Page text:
## Keras and Tensorflow Basics in Python – Part II

Another simple example of utilizing Keras to predict a multi-classification problem. Details in the Jupyter notebook below.
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# Mike's Website

## Keras and Tensorflow Basics in Python – Part II

## Natural Language Processing in Python – Sentiment using VADER

## Natural Language Processing in Python – LDA vs. NMF

## Google Sheets Gantt Chart

## Kaggle Submission: Mobile Phone Price Classification

## Project: Social Media Sentiment

## Frequency Table – Python

## Keras and Tensorflow Pt III – Classification Example

## Choosing the right number of layers/neurons for a Neural Network (Python)

## Keras and Tensorflow Pt II – Regression Example

Scientist, Techie, Avid Squirrel Whisperer

Another simple example of utilizing Keras to predict a multi-classification problem. Details in the Jupyter notebook below.
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Another little bit of NLP showing how to do a quick and dirty sentiment analysis utilizing VADER within NLTK. It doesn't give the best accuracy on all datasets, but it removes complexity. Details below in the Jupyter Notebook.
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Another little bit of NLP comparing Topic clustering in an unsupervised problem. Details below in the Jupyter Notebook.
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Just something I thought was a little interesting - I couldn't find any free Gantt chart web-based apps that were easily shareable (preferably in Google Docs). So, I built one using Google sheets. It's not perfect, and only has very basic functionality. It's a perfect chart for running through basic timing and milestones (particularly for a research project, which is why it's geared toward organizing a dissertation). Click below to make a copy of the link for your own usage. It does assume a level of familiarity with Excel/Sheets and the familiarity with formulas.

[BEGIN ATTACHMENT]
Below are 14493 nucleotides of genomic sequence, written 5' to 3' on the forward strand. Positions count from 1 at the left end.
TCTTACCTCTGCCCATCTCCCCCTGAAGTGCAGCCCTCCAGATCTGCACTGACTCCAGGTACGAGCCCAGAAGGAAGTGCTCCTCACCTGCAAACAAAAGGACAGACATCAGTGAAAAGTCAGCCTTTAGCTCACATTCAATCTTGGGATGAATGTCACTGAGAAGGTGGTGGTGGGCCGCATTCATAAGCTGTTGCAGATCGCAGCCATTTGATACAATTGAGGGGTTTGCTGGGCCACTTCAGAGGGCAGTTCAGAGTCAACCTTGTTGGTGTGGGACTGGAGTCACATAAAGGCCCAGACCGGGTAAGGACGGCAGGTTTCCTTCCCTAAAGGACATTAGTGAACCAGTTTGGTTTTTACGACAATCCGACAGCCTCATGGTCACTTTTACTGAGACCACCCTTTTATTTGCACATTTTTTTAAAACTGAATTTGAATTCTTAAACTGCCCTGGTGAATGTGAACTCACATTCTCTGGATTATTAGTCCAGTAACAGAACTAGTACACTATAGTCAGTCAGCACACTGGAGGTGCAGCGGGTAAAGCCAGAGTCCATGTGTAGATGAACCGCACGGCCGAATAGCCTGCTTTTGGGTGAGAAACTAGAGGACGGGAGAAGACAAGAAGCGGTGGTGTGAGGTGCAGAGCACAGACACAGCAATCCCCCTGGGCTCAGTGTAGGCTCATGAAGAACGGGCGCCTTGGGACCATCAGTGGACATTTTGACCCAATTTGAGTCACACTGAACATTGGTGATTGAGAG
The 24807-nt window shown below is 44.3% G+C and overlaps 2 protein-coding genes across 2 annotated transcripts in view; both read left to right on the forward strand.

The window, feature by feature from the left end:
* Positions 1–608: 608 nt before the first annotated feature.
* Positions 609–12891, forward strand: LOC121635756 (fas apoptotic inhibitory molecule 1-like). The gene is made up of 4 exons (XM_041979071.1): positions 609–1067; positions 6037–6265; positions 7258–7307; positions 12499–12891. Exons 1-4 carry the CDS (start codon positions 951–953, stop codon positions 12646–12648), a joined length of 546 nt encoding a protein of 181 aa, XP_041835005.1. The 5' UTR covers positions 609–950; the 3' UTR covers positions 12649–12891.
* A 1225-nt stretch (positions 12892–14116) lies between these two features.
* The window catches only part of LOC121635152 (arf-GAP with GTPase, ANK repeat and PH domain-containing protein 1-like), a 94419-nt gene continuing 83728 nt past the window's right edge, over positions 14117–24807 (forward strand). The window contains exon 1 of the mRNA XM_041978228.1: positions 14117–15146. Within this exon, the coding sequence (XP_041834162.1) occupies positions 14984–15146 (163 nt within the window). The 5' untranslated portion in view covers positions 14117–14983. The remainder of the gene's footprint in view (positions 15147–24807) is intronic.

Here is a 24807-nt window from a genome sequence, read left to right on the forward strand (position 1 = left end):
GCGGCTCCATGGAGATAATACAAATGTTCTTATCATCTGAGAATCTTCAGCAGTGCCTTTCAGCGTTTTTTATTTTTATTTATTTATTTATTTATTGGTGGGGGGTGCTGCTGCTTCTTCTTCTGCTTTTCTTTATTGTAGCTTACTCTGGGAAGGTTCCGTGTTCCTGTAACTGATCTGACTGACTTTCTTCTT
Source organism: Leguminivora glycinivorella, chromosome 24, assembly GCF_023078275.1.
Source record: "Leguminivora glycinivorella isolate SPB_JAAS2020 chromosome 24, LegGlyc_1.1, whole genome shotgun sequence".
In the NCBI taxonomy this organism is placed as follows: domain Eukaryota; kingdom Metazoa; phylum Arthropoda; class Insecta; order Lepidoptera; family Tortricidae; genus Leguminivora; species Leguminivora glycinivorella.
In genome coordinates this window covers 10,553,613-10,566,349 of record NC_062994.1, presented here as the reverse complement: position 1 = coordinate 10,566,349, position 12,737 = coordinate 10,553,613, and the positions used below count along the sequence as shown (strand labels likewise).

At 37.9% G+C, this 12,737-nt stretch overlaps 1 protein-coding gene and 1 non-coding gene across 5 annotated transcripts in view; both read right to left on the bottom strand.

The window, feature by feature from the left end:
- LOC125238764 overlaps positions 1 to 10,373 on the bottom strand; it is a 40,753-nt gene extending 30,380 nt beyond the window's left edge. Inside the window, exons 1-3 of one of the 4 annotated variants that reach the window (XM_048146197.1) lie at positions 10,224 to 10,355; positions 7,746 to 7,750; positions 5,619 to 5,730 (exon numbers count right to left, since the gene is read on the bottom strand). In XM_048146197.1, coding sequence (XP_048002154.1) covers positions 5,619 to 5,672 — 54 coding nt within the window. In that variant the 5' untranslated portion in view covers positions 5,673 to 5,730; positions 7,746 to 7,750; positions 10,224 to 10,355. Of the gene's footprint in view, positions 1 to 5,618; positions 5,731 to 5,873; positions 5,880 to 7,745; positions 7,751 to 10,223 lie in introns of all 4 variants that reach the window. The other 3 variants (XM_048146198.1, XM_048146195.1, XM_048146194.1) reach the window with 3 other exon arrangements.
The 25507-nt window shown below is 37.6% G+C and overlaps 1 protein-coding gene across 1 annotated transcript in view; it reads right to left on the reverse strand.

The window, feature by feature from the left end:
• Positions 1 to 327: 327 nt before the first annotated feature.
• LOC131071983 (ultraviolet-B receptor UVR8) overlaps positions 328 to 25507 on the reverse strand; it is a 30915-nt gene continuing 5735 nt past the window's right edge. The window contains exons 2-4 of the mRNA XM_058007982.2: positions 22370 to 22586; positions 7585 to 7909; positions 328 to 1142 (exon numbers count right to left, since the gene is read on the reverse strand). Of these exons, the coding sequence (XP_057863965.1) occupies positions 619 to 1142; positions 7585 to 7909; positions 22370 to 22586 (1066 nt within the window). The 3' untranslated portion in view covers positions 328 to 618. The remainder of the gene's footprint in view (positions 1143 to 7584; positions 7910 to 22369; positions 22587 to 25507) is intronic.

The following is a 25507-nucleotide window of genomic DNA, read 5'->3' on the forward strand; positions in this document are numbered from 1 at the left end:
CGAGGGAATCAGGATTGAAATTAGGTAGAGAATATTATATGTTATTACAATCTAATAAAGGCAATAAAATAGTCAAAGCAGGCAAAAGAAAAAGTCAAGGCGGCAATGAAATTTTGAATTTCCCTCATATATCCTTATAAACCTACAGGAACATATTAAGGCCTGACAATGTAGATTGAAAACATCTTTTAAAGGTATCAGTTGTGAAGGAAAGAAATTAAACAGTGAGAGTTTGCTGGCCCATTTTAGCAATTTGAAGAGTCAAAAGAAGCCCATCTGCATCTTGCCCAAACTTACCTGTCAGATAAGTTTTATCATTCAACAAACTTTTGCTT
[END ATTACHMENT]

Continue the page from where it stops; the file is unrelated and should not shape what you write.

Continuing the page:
Google Sheets Link
All you need to do is the following:
Add new rows if neededEdit/Add dates if needed across columnsCopy down formulas in your new rows/columns from existing (included the hidden column H), make sure to special paste formulas only so the formatting doesn't get thrown offSet your start date / due date (A light blue line will generate)Set the percentage done in the PCT OF TASK COMPLETE...

A recent "submission" I completed based upon a Kaggle dataset. I use quotations as this particular dataset didn't include the ability to submit your final dataset. However, I had fun doing it and is a good example of multi-classification.
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A recent project I completed related to Natural Language Processing - embedded below as a Jupyter Notebook.
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A small script I wrote just because I happened to need it. Generates a quick and more "easy-to-read" frequency table for ranges specified in the bins.
Simple Frequency Table CodeTakes a list (sample), separates them by bins, and gives a frequency table with histogram
In [1]:
#Imports
import pandas as pd
import seaborn as sns
In [2]:
#Give list
sample = [10, 15, 12, 17, 22, 14, 23, 8, 15, 11, 17, 12, 16, 26, 12, 11, 9, 16, 15, 24, 12, 17, 16, 14, 19, 13, 10, 15, 19, 20,
10, 25, 14, 15, 12, 22, 7, 28, 16, 9]
#Put list into df
df = pd.DataFrame(sample, columns=['nums'])
In [3]:
#Set bin sizes
bins = [5, 9, 13, 17, 21, 25, 29]
In [4]:
#Put into dataframe
newdf = pd.DataFrame(pd.cut(df['nums'], bins=bins).value_counts()).sort_index()
newdf.reset_index(inplace=True)
#Convert to String
newdf['index'] = newdf['index'].astype(str)
In [5]:
#Set 'easy-to-read' names for bins
left = newdf['index'].str.split(',').str[0].str.split('(').str[1].astype('int32') + 1
right = newdf['index'].str.split(',').str[1].str.split(']').str[0]
fullname = left.astype(str) + ' -' + right
newdf['index'] = fullname
In [6]:
#cummulative frequency
newdf['cumfreq'] = newdf['nums'].cumsum()
#relative frequency
newdf['relfreq'] = newdf['nums'] / newdf['nums'].sum()
#cummulative relative frequency
newdf['cumrelfreq'] = newdf['relfreq'].cumsum()
#Add column names